Kendrick Lamar Is On The Cover Of Mass Appeal Issue #56

Written by Nigel D. / 04.28.15


Mass Appeal: Let’s talk about the meaning of the phrase “To Pimp A Butterfly.” It could mean using your talent to do good for you and your people, or it could be about the music industry pimping artists. As Ice-T said in Pimps Up, Ho’s Down, he knew the label was pimping him and his objective was “to get to the point where I could pimp myself.” Is that similar to what you’re saying?

Kendrick Lamar: That’s definitely similar. Whether I knew it or not, I’d be wrong for saying that Ice-T wasn’t an influence on what I’m talking about because [older rap artists], they’ve been there, done that. Especially him, [with] his longevity in the game. I thank him for giving me that game because it’s something that has been goin’ on for a long time, y’know? You take this raw talent and put a price on it, and you’re not rewarded as much as you should be rewarded. This is a God-given talent. The reward should be infinite [for] our ability to think of what we think of, and even more so, how we make people happy. Ain’t no feeling better than that.

When the album cover was posted up on Instagram, you had a message on there (attributed to the “Lil Homie”) that said, in part: “To Pimp A Butterfly, it’s the American dream….” How is it the American dream?

It’s the American dream because everybody wanna feel like they’re in control of their success. We’re puppets in so many different places [in our lives]. To pimp out something from a negative place and take it to a positive place, that’s what everybody wanna do. Everybody have their own story. I have mine with good kid, m.A.A.d city. You have yours. And to come out of these harsh realities and do something positive, you’re pimping the butterfly. You’re coming out this cocoon of this caterpillar and you’re making the best out of it. Everybody wanna do that.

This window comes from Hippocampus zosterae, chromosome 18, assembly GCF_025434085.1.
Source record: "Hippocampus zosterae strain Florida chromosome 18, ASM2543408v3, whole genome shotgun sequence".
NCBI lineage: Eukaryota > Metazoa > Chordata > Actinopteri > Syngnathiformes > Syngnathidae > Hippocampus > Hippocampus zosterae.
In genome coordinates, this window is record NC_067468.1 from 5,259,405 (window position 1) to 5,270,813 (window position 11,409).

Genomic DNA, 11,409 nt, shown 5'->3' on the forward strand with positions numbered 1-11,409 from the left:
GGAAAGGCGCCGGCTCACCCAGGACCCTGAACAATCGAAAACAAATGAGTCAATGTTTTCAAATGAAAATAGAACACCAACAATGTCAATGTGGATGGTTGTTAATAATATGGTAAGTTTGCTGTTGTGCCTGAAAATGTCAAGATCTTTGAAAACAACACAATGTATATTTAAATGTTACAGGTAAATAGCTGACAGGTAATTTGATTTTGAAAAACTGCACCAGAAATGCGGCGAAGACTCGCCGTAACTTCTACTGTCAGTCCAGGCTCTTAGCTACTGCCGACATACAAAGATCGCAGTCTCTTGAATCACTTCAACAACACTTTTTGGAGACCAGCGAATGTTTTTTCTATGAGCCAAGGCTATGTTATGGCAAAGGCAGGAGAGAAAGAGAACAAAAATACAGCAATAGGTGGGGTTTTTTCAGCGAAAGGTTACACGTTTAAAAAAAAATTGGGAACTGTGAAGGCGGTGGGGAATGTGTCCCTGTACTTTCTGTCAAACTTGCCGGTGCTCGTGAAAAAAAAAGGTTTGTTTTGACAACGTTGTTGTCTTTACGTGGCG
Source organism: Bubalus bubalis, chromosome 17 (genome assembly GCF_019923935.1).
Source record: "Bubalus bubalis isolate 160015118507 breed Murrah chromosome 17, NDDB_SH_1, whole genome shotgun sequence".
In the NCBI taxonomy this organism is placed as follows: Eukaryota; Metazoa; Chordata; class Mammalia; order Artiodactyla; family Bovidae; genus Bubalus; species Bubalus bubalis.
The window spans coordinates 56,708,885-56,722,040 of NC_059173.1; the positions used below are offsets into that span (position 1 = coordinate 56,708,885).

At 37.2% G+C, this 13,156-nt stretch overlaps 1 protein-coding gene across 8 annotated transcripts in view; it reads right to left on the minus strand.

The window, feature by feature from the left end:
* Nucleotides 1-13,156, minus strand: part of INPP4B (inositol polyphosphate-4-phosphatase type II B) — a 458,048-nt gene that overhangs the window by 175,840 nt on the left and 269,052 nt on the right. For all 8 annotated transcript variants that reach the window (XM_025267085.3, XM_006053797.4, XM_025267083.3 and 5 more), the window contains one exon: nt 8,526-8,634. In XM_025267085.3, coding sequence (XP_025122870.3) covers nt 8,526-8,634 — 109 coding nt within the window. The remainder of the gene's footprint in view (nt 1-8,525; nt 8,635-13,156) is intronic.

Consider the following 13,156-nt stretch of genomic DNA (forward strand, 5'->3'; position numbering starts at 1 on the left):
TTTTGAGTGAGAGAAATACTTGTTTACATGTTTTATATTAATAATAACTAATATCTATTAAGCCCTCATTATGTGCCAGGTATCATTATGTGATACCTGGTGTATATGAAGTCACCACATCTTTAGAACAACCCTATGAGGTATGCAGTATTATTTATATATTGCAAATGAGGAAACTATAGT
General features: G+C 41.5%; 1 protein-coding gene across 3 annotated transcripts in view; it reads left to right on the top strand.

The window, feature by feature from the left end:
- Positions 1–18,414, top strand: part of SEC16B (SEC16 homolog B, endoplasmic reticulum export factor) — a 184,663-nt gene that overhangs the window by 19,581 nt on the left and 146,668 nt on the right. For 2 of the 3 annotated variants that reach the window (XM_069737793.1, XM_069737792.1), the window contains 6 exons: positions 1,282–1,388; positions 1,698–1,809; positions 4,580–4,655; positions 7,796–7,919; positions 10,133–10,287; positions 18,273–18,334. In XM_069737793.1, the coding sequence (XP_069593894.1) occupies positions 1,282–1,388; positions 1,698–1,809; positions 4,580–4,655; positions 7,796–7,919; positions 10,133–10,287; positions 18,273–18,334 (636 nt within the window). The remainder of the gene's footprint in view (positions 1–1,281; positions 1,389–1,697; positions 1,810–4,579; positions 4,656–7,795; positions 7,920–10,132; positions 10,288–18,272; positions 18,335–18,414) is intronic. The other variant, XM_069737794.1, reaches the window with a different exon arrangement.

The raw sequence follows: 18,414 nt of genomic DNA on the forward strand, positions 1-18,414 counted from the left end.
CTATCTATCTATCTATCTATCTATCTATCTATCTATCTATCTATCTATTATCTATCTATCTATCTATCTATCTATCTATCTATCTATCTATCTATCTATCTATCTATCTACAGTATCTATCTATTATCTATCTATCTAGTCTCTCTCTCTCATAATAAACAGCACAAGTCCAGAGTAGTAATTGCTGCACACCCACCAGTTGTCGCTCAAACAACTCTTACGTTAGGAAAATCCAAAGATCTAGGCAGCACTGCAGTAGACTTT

Full Interview: Mass Appeal

Kendrick Lamar breaks down the meaning of “How To Pimp A Butterfly” and speaks on his thoughts on the new generation with Mass Appeal. Check below for Kendrick Lamar explaining his “How To Pimp a Butterfly” album cover.

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Video: Eminem & Yelawolf Discuss “Best Friend”

Written by Nigel D. / 04.21.15

Yelawolf & Eminem discuss their collab “Best Friend” off of “Love Story.” The album is out now.

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Trick Daddy Gives His Thoughts On Hip Hop Today

Written by Nigel D. / 04.13.15


“All of them rap about the same thing,” he says. “Take all their a cappellas, and you could put it on a long beat and just keep dropping in verses and all of them gonna fit, because the wack new producers mimic beats. They build beats off other beats. That’s why they sound so much alike.”

“You’re lying, making the kids think you can do that,” Trick says. “They doing all this killing, and they ain’t got killed yet. In their first single, they’re in Phantoms and Maybachs. My first thing I ever rapped about a car was ‘I want a Benz, but I’m 50 grand short.’ I didn’t have nann dime, but the kids think it’s that easy.”
Full Interview: Miami New Times

Trick Daddy is looking to get back into the music game and provide some authenticity. Do you agree with his assessment of Hip Hop today?

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RZA Discusses Kung Fu And Filmmaking With Uproxx

Written by Nigel D. / 04.11.15



Uproxx: In trying to master different genres, you had a chance to direct the first Man With The Iron Fists. What was that process like for you in writing and directing, and what did you learn from that?